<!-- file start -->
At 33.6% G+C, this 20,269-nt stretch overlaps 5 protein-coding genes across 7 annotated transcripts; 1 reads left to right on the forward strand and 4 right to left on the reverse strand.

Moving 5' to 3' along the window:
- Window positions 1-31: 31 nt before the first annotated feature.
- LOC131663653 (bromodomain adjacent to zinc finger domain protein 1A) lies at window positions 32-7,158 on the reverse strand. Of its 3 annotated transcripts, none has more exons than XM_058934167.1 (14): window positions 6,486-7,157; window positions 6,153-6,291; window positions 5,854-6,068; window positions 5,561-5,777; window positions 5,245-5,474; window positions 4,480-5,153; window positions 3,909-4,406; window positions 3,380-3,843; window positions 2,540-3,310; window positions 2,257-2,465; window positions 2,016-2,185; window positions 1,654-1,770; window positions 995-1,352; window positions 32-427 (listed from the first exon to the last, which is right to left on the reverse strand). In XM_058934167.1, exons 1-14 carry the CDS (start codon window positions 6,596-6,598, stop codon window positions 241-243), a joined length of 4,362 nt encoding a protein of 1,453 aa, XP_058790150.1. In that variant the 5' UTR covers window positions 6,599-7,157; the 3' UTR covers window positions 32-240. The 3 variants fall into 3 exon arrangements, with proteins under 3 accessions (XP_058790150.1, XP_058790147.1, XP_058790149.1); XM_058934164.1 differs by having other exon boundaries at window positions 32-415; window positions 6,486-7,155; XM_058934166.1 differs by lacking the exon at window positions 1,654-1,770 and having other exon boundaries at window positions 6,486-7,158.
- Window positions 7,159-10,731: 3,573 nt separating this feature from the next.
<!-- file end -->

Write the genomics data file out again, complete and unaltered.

At 33.6% G+C, this 20,269-nt stretch overlaps 5 protein-coding genes across 7 annotated transcripts; 1 reads left to right on the forward strand and 4 right to left on the reverse strand.

Moving 5' to 3' along the window:
- Window positions 1-31: 31 nt before the first annotated feature.
- LOC131663653 (bromodomain adjacent to zinc finger domain protein 1A) lies at window positions 32-7,158 on the reverse strand. Of its 3 annotated transcripts, none has more exons than XM_058934167.1 (14): window positions 6,486-7,157; window positions 6,153-6,291; window positions 5,854-6,068; window positions 5,561-5,777; window positions 5,245-5,474; window positions 4,480-5,153; window positions 3,909-4,406; window positions 3,380-3,843; window positions 2,540-3,310; window positions 2,257-2,465; window positions 2,016-2,185; window positions 1,654-1,770; window positions 995-1,352; window positions 32-427 (listed from the first exon to the last, which is right to left on the reverse strand). In XM_058934167.1, exons 1-14 carry the CDS (start codon window positions 6,596-6,598, stop codon window positions 241-243), a joined length of 4,362 nt encoding a protein of 1,453 aa, XP_058790150.1. In that variant the 5' UTR covers window positions 6,599-7,157; the 3' UTR covers window positions 32-240. The 3 variants fall into 3 exon arrangements, with proteins under 3 accessions (XP_058790150.1, XP_058790147.1, XP_058790149.1); XM_058934164.1 differs by having other exon boundaries at window positions 32-415; window positions 6,486-7,155; XM_058934166.1 differs by lacking the exon at window positions 1,654-1,770 and having other exon boundaries at window positions 6,486-7,158.
- Window positions 7,159-10,731: 3,573 nt separating this feature from the next.